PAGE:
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This hard-earned wisdom is a truth Asjah found within herself, on a path through college, graduate school, and creating and leading a nonprofit of her own.
In 2020, Asjah Monroe founded Small House, an organization that provides transitional-style housing and coaching to young adults living in Boston. The organization began during the early phases of the COVID-19 pandemic, a time when Asjah witnessed first-hand the difficulties encountered by Boston’s youth dealing with housing insecurity and homelessness. For Asjah, the decision to create Small House stemmed from personal challenges she faced and her passion for social work.
Learning How to Find the Right Solutions
As the founding director of Small House, Asjah draws from her personal experiences to assist youth through authentic coaching and mentorship. She credits this approach to when she first recognized the significance of authentic mentorship during her time as a Steppingstone Scholar. Now, nearly two decades later, Asjah is still able to recall what she describes as “the most impactful memory” between herself and her Steppingstone Advisor:
“I still hold onto this one memory with my Advisor, Mr. Edie. He pulled me aside one time and told me that I wasn’t working up to my potential. I always remember that moment.”
The reminder to never underestimate her ability to achieve her goals stuck with Asjah throughout the rest of her educational career. In 2000, she embarked on her undergraduate journey at UMass Boston as an English major. However, it didn't take long for her to rekindle her interest in sociology, a passion initially ignited during her time as a student at Foxborough High School, and driven by her goal to work in human services. In 2006, Asjah earned her master's degree in applied sociology from UMass Boston.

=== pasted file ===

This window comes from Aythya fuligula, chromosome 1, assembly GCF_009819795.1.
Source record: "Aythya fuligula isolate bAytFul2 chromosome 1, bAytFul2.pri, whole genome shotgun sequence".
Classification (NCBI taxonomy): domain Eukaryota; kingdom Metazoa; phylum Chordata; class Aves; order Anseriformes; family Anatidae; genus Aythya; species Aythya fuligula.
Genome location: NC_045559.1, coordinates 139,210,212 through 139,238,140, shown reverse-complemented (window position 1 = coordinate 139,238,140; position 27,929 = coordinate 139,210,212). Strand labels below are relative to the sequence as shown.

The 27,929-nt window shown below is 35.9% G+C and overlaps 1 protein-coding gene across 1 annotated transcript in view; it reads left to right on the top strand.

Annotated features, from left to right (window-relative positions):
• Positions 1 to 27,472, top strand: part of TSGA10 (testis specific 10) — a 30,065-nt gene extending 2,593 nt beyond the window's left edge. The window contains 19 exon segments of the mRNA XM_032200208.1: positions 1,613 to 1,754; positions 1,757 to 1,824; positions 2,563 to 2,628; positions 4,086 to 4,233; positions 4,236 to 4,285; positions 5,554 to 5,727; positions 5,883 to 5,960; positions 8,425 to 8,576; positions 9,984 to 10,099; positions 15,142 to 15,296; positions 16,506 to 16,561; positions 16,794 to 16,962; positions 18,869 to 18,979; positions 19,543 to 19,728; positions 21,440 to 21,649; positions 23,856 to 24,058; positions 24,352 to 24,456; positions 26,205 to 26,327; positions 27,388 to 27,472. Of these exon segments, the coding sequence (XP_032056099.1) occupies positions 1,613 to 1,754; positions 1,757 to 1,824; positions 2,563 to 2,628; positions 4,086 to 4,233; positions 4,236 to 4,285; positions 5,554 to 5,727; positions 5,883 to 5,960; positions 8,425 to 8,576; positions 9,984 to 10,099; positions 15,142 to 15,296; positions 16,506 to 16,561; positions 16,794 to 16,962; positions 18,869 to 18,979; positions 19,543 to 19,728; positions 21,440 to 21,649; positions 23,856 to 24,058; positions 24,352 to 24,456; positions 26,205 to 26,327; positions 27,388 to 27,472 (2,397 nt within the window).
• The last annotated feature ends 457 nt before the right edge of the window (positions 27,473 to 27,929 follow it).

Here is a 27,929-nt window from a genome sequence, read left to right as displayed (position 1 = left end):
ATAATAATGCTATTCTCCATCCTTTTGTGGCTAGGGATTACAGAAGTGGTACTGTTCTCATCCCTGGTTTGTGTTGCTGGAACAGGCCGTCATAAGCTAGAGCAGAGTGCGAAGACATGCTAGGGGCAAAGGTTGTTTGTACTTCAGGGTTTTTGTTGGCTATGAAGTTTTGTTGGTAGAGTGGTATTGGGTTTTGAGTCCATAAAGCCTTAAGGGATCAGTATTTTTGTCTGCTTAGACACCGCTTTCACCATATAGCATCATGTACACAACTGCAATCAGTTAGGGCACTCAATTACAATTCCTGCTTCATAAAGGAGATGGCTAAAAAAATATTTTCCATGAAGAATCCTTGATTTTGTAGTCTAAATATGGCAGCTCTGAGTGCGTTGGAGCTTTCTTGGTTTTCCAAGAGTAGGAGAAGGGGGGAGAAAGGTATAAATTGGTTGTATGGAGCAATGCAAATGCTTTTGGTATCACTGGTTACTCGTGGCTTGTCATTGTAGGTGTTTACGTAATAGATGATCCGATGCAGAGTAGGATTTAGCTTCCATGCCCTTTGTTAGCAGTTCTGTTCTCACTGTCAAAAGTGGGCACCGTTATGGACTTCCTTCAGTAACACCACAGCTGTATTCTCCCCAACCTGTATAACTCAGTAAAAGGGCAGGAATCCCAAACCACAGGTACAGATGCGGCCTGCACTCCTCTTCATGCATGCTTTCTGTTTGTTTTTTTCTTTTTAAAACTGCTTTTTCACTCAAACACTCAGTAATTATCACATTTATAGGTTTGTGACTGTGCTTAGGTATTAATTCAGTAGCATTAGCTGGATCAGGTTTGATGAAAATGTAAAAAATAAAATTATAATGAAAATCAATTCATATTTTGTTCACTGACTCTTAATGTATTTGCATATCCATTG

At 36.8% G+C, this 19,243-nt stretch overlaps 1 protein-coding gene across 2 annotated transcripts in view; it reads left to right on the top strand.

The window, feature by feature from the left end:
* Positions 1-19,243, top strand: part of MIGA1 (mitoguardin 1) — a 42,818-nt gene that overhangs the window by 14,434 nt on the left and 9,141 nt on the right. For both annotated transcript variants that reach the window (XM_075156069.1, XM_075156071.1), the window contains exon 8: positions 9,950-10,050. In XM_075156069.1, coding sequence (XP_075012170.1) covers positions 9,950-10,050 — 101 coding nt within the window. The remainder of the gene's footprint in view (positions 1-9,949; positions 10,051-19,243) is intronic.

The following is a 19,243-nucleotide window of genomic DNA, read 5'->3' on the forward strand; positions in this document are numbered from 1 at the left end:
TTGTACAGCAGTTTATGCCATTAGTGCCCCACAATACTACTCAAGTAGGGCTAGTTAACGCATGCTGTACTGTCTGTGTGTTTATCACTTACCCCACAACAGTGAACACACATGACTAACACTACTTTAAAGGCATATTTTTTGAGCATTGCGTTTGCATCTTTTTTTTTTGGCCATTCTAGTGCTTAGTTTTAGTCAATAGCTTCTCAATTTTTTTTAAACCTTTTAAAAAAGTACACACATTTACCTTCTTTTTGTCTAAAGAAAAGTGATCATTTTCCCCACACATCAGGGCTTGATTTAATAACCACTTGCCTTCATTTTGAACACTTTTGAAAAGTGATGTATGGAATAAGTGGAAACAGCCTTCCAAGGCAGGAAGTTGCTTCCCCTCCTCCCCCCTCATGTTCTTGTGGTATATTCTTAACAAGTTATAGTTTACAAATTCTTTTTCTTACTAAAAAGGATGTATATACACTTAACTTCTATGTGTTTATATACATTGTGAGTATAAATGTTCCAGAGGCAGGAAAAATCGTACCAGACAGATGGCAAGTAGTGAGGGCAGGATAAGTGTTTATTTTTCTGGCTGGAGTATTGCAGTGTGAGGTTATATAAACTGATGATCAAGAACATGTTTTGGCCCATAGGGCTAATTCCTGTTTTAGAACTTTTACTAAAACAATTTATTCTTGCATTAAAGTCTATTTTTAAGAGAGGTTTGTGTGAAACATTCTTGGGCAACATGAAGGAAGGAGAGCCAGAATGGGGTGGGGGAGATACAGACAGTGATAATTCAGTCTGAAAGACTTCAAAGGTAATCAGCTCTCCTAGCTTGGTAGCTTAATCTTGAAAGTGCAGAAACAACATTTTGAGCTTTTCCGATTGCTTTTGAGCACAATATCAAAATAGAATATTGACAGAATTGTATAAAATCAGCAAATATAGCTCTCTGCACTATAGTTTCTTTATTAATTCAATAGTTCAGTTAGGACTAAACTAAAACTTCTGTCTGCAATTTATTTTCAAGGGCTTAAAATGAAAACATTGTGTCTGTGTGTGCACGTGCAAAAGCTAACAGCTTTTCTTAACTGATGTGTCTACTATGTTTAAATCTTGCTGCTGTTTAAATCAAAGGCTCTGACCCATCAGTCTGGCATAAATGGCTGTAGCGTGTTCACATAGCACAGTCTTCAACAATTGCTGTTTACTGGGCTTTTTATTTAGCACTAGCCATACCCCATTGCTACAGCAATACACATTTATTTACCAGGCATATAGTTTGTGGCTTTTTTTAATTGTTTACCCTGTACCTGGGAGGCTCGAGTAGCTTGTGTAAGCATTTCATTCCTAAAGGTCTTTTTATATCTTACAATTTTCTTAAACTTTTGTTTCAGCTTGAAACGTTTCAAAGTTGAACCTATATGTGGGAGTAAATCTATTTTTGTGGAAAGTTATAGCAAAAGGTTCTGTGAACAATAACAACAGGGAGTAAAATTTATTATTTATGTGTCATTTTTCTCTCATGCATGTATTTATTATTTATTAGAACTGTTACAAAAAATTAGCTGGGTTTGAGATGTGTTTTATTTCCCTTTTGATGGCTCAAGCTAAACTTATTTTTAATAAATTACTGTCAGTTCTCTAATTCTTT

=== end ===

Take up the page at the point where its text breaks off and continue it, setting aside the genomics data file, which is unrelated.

She appreciates the skills that she both developed and strengthened in her sociology courses, many of which she believes provided her with the toolkit necessary to begin and sustain the work that she’s currently leading at Small House:
“All of that learning and discovery about the nature of the various problems that our society faces really prepared me to think in levels and layers. The training I had as a student taught my mind how to locate, dissect, and understand social issues. Because of this, I’m able to develop insight into what the solutions can really be.”
When the Past Aligns with the Future
With an eagerness to change lives, Asjah embarked on her journey into the world of human services at ABCD Boston (Action for Boston Community Development), where she served as a community services coordinator and case manager in 2005. Since then, she has helped several organizations in their missions of supporting the needs of Boston’s youth population. It wasn’t until her most recent role as a program manager for Y2Y, an overnight young adult shelter located in Cambridge, that she was inspired to launch Small House:
“When the pandemic hit, I was really able to see the circumstances of the youth we were working with in a new light. When we were locked in, they were all locked out. Everything was closed. It was cold. It was a travesty.”